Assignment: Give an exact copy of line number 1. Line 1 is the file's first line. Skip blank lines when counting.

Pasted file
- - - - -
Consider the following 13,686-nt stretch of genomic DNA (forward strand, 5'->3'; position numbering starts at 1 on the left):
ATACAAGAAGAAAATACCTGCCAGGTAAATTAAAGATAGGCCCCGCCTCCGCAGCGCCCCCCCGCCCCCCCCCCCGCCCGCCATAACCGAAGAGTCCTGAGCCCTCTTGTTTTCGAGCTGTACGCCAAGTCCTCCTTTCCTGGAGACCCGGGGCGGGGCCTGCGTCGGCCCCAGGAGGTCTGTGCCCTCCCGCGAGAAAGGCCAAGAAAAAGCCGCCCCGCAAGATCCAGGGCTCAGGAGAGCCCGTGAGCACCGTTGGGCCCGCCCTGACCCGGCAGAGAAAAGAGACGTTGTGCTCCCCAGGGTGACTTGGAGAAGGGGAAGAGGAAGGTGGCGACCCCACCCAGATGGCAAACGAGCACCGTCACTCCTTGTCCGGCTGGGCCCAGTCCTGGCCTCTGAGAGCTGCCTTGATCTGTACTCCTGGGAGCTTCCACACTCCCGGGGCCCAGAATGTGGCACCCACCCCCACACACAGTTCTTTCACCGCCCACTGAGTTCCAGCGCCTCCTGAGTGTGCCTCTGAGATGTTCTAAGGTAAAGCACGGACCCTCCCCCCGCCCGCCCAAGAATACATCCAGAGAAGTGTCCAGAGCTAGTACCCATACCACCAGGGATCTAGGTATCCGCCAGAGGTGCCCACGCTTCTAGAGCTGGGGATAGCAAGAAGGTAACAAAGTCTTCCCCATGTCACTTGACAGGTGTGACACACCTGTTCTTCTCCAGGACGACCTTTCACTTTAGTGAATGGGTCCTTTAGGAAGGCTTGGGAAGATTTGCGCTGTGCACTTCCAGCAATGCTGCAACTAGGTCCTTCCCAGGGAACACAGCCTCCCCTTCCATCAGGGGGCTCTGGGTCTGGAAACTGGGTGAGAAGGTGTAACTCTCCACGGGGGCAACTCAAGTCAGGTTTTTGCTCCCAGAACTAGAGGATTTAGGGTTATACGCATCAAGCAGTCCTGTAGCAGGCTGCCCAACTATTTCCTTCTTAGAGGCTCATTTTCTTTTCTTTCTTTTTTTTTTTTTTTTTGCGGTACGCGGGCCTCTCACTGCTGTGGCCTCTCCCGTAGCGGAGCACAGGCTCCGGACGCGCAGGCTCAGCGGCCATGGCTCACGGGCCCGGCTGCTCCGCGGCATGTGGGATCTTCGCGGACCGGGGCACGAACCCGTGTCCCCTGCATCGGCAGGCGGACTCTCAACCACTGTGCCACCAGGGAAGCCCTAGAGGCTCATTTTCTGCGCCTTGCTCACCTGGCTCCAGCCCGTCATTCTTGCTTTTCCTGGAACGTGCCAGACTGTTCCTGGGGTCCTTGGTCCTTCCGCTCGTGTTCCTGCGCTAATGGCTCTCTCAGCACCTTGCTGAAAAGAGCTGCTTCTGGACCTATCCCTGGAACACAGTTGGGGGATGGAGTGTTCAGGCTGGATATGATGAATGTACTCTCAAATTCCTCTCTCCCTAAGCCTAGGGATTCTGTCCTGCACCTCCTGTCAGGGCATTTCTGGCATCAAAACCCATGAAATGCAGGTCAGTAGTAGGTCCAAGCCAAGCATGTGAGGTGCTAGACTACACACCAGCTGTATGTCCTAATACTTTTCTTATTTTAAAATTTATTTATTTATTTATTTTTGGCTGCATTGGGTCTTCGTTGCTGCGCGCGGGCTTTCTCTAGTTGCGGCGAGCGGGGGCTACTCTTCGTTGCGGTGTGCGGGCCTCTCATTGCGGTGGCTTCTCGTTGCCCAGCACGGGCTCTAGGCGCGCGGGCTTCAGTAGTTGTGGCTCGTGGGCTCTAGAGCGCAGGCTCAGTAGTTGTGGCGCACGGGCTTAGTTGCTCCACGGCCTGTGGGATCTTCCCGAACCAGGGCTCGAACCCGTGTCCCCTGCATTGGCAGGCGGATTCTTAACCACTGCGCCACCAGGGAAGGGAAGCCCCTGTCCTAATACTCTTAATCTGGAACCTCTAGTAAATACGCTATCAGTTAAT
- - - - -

Consider the following 13,686-nt stretch of genomic DNA (forward strand, 5'->3'; position numbering starts at 1 on the left):